Thursday , 5 December 2019

Charity says LGBT people face discrimination as they die

Marie Curie
Marie Curie believes many LGBT people do not receive the end of life care they deserve.


A leading UK charity has published a report, which claims nearly three-quarters (74%) of lesbian, gay, bisexual and trans (LGBT) people are not confident that health and social care services provide sensitive end of life care for their needs.

The report suggests that LGBT people often experience delay in accessing the care they need and are more likely to have unmanaged symptoms and pain at the end of their lives.

These are the findings of Hiding who I am: Exposing the reality of end of life care for LGBT people, published by the terminal illness charity, Marie Curie. ‘ Takinf a close look at the barriers that prevent LGBT people from accessing end of life care and highlights their real-life experiences,  the report draws on interviews with LGBT people living with a terminal illness, and their partners, by the University of Nottingham (The Last Outing) and King’s College London (ACCESSCare).

It includes examples of indirect and direct discrimination, including a dying lady whose doctor refused to see her without a chaperone because she was a lesbian.

Many people interviewed said they felt anxiety about having to hide who they are when accessing end of life care, with one in four experiencing discrimination from health and social care professionals in their lifetime. Others feared ‘outing’ themselves to care professionals, having grown up at a time when being gay was illegal.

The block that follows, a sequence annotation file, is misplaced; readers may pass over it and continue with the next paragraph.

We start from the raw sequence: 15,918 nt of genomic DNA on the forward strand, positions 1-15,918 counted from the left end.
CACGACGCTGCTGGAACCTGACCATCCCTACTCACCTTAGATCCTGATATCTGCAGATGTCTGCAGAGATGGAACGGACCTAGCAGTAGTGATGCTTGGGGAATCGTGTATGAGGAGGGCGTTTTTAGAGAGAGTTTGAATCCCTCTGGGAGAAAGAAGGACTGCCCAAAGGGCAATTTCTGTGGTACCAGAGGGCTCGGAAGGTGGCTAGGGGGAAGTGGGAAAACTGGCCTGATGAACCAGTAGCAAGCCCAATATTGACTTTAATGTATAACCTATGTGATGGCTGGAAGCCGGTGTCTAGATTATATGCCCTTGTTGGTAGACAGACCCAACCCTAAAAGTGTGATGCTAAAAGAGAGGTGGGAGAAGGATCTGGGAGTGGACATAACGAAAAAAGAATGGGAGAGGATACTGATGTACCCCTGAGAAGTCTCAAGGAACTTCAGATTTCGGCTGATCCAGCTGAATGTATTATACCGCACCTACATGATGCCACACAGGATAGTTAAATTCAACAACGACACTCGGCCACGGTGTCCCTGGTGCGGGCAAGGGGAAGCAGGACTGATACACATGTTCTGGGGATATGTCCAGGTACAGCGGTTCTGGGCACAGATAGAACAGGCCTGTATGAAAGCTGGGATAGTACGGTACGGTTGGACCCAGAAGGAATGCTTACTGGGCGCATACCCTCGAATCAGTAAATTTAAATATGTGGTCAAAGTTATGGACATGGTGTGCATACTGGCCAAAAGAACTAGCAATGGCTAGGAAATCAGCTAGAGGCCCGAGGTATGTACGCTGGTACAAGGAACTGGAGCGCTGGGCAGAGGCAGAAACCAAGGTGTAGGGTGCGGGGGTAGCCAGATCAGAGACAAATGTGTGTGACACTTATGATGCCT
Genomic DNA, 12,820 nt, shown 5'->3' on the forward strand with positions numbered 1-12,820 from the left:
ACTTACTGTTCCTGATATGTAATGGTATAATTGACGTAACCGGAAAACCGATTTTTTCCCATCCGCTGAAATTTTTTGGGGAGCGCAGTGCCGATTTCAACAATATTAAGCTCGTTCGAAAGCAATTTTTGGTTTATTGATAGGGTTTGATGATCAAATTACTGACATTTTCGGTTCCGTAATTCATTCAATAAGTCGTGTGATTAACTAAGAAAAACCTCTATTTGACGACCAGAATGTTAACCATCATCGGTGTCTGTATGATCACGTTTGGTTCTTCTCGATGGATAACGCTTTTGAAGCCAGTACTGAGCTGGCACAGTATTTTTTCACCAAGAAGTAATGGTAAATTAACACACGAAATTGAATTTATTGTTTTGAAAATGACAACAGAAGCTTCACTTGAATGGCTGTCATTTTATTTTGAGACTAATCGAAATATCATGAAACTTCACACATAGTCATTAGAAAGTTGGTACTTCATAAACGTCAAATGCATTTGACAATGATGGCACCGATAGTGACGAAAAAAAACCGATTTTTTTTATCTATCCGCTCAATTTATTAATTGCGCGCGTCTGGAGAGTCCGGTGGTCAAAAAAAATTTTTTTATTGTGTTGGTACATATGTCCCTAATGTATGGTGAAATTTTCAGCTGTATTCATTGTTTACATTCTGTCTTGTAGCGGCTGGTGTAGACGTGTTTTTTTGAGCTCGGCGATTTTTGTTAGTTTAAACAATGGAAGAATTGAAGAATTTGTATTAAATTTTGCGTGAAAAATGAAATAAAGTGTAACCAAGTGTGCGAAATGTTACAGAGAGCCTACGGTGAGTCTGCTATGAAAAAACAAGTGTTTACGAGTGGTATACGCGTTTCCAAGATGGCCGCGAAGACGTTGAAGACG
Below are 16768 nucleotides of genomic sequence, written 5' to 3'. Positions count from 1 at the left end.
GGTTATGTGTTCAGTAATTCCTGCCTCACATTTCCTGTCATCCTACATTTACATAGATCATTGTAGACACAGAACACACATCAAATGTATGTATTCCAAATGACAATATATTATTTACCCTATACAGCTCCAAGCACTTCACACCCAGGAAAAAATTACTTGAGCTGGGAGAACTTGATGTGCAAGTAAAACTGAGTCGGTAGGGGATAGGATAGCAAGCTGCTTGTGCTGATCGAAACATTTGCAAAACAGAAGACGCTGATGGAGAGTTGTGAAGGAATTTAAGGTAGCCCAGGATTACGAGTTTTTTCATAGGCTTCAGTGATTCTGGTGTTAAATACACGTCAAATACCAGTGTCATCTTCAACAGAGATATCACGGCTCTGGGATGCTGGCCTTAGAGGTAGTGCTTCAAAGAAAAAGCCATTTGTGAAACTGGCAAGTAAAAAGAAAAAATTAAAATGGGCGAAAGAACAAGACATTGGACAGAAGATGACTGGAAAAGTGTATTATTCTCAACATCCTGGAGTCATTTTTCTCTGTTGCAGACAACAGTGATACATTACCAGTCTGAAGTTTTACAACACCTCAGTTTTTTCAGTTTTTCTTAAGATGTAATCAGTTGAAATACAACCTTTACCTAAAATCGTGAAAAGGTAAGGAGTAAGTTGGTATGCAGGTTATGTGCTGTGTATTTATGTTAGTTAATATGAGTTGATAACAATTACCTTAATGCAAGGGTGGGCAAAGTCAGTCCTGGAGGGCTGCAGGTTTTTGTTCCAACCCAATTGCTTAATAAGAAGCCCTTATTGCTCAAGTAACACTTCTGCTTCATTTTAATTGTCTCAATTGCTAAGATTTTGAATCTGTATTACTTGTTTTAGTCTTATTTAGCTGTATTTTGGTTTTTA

Jonathan, now aged 60, explained the difficulties he encountered after his partner was diagnosed with bowel cancer in 2005 (sadly, he died in August 2015). “It seemed I had to come out every day – multiple times a day sometimes – because most of the world is a heteronormative environment.

“I got in touch with an advocacy helpline, and the receptionist at the end of the phone was nonplussed when I said that I was gay. She assumed I was calling about my wife.

“I was trying to find any possible way of getting help and support but her reaction – well, it put me off in a way. It did make me want to just not pursue that particular avenue.”

Scott Sinclair, Head of Policy and Public Affairs for England, at Marie Curie said:  “No one should have to hide who they are at the end of their lives. If LGBT people are not confident about services, or have experienced discrimination from healthcare providers in the past, they may not feel able to be open about themselves and the people who are important to them – factors that are all crucial to dying well.

“Learning about the prejudice LGBT people experience as they are dying, when they are at their most vulnerable, is deeply saddening.

Hannah Kibirige, Head of Policy at Stonewall, added: “Lesbian, gay, bi and trans people in later life often experience specific forms of discrimination that go unnoticed by others around them. Often older LGBT people are extremely vulnerable, particular if in care or terminally ill, and so it’s vital that healthcare staff are aware of the experiences they face. It is a great step to see Marie Curie address this in their research and we hope that the findings go on to effect practical and positive change for lesbian, gay, bi and trans people.”

It is estimated that more than 40,000 LGBT people die each year in the UK. However, it is suggested that a significant number miss out on the care and support they need, despite experiencing higher rates of life-threatening diseases than the national average.

About Andrew Page

Andrew Page
Andrew is KaleidoScot's sports editor and photographer. An experienced blogger, Andrew was raised in the Hebrides and currently lives in Renfrewshire. Andrew became an active equality campaigner at the time of the Section 28 debate, and has particular interests in faith issues and promoting LGBTI equality in sport. Andrew was shortlisted for the Icon Award's 2015 Journalist of the Year.

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